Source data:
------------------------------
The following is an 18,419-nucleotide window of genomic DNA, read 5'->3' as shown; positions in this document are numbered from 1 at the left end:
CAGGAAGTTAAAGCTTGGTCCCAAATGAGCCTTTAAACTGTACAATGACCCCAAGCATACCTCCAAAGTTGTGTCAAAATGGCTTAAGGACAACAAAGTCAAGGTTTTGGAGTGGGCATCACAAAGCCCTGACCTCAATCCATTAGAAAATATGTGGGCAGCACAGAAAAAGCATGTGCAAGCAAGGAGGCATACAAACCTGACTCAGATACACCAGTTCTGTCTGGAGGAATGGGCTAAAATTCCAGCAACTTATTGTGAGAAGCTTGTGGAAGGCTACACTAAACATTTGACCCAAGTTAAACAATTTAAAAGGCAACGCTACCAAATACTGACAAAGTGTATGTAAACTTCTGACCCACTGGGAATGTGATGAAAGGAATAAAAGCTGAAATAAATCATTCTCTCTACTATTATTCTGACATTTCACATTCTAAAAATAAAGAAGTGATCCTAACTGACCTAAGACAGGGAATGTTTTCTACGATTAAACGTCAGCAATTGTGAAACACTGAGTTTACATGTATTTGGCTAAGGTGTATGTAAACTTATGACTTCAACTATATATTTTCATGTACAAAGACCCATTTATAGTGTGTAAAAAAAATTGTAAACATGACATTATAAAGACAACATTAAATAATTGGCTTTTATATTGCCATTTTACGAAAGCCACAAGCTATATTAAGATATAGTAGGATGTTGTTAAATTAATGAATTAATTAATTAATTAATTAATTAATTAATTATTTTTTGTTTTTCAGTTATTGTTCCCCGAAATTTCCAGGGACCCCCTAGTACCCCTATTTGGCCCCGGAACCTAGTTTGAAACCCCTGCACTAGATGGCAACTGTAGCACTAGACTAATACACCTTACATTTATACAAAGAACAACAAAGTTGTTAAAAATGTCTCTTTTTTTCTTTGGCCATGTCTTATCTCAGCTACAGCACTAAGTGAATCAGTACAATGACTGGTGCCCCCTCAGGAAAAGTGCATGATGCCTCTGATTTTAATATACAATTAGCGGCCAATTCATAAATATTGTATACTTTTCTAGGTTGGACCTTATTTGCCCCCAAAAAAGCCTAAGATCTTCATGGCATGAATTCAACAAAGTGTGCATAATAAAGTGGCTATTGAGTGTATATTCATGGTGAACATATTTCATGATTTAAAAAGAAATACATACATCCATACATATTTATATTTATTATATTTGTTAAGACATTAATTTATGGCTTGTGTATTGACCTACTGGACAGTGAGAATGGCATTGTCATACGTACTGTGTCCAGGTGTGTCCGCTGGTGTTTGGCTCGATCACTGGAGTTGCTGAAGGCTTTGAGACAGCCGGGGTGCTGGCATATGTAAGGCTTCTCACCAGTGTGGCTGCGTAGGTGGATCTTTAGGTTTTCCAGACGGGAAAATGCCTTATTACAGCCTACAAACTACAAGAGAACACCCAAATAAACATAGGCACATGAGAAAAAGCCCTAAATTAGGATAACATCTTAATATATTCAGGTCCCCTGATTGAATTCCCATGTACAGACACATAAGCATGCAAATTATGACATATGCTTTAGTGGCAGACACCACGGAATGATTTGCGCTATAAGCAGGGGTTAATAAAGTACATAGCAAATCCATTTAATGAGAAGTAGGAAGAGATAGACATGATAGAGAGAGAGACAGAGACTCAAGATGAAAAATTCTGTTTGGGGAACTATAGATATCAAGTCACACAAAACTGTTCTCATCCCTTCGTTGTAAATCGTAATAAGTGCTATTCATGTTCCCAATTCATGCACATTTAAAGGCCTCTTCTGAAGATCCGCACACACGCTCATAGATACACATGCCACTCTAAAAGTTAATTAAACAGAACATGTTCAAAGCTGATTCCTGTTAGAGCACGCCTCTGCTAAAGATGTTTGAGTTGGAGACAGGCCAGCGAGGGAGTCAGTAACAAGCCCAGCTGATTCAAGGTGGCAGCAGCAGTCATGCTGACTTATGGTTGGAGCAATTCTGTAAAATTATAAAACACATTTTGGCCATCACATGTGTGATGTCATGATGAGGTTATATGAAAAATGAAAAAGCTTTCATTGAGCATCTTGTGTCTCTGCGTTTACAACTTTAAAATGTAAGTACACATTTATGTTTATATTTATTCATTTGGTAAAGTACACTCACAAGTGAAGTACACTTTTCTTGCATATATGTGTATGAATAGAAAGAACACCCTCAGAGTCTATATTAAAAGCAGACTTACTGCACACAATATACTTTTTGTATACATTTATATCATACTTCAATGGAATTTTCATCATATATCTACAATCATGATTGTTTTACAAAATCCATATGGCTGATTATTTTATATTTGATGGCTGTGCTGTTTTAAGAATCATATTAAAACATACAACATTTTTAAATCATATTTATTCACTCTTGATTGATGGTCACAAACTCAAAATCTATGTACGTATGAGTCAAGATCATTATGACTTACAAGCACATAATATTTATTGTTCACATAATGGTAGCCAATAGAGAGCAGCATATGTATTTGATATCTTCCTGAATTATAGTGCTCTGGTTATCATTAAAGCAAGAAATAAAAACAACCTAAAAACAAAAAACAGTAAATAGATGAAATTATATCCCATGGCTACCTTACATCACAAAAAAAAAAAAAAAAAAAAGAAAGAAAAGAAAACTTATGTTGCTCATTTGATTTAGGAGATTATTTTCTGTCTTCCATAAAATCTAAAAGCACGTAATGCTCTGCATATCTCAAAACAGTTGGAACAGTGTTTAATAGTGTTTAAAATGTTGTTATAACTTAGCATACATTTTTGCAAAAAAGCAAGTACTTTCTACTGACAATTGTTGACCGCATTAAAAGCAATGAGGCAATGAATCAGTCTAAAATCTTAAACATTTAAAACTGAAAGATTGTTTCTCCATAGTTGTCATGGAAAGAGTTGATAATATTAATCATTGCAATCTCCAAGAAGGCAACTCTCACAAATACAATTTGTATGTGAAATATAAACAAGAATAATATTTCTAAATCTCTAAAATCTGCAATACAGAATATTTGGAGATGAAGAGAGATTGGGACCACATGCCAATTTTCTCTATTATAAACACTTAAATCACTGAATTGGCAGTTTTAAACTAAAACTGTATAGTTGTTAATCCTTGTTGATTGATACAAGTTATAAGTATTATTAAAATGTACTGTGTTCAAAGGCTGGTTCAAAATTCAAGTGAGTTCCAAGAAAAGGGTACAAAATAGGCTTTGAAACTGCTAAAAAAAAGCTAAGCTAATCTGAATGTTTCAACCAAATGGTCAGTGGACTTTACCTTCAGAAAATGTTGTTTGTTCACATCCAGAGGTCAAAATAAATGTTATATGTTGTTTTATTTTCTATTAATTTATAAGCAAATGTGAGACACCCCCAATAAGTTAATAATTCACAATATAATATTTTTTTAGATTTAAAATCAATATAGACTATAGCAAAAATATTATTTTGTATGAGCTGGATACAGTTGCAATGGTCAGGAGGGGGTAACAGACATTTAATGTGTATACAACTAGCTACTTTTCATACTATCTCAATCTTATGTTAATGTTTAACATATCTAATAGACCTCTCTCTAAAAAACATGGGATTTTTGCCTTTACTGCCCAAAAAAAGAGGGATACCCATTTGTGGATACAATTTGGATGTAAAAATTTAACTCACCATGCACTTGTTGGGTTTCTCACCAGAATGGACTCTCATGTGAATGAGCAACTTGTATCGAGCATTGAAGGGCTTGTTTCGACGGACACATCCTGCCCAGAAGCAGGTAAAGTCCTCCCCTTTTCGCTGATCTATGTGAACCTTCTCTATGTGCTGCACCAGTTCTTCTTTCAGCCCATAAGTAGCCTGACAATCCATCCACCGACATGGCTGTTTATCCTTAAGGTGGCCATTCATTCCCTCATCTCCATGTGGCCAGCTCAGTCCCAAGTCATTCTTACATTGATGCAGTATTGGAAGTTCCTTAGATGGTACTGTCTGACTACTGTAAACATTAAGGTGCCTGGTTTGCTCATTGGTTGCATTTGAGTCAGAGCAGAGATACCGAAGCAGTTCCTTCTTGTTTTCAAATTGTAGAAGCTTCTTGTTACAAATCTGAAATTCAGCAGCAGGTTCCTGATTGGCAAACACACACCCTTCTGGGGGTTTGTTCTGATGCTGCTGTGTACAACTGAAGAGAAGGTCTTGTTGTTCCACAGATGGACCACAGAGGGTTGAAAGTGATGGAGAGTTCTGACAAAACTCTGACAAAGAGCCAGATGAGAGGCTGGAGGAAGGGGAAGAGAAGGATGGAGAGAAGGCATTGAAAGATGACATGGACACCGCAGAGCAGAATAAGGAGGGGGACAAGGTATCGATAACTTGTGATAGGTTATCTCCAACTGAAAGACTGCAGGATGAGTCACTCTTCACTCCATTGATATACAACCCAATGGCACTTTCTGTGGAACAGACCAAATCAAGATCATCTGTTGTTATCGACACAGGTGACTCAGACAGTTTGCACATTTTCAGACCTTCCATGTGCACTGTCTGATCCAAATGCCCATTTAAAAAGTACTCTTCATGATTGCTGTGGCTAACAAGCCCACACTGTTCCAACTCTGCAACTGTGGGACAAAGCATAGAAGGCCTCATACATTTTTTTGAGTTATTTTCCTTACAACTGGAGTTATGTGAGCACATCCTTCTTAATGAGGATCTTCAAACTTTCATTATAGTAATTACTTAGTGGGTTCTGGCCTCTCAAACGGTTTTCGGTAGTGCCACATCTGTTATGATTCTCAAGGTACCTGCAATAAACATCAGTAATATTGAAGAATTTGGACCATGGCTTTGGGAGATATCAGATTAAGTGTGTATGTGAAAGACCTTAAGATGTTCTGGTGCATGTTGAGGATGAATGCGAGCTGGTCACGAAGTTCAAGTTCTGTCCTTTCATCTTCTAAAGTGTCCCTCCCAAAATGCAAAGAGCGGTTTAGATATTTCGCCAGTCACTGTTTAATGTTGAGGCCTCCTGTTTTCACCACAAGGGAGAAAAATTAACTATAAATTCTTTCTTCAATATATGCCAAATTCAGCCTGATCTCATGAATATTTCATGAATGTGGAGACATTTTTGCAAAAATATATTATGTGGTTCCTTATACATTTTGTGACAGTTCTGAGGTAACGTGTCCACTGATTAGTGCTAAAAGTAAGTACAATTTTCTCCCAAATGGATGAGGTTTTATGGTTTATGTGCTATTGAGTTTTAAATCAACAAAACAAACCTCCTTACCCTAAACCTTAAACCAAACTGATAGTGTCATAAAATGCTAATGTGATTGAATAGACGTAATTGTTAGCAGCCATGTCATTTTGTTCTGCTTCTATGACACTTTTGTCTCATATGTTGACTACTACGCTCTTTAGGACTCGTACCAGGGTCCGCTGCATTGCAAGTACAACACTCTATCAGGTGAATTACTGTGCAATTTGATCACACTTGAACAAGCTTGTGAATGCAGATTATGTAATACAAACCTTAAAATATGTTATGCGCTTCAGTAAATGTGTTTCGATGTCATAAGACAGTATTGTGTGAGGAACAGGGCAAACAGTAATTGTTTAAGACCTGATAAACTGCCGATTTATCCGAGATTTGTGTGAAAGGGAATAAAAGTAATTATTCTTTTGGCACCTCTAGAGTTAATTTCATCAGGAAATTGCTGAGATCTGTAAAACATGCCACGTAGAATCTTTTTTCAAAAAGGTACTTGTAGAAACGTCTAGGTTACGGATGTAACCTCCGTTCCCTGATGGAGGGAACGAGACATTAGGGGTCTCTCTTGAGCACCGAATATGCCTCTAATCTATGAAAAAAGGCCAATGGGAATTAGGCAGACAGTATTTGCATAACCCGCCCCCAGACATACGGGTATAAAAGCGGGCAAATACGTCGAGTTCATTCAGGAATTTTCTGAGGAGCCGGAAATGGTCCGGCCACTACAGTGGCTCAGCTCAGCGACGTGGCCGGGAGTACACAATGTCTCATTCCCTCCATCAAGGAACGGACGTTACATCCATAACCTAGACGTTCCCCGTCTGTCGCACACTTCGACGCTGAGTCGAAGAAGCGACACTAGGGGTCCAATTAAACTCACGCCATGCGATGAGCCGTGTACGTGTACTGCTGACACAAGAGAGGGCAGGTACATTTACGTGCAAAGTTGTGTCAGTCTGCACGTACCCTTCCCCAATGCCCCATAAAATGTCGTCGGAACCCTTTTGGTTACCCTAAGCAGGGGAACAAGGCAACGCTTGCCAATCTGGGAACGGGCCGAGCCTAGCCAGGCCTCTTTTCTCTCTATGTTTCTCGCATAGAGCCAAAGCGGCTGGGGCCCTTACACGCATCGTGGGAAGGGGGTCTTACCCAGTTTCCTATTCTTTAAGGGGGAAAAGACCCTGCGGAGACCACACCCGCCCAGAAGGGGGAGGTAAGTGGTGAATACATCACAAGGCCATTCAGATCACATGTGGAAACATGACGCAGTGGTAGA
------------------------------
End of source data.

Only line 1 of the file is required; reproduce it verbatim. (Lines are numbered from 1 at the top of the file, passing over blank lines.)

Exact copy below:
The following is an 18,419-nucleotide window of genomic DNA, read 5'->3' as shown; positions in this document are numbered from 1 at the left end: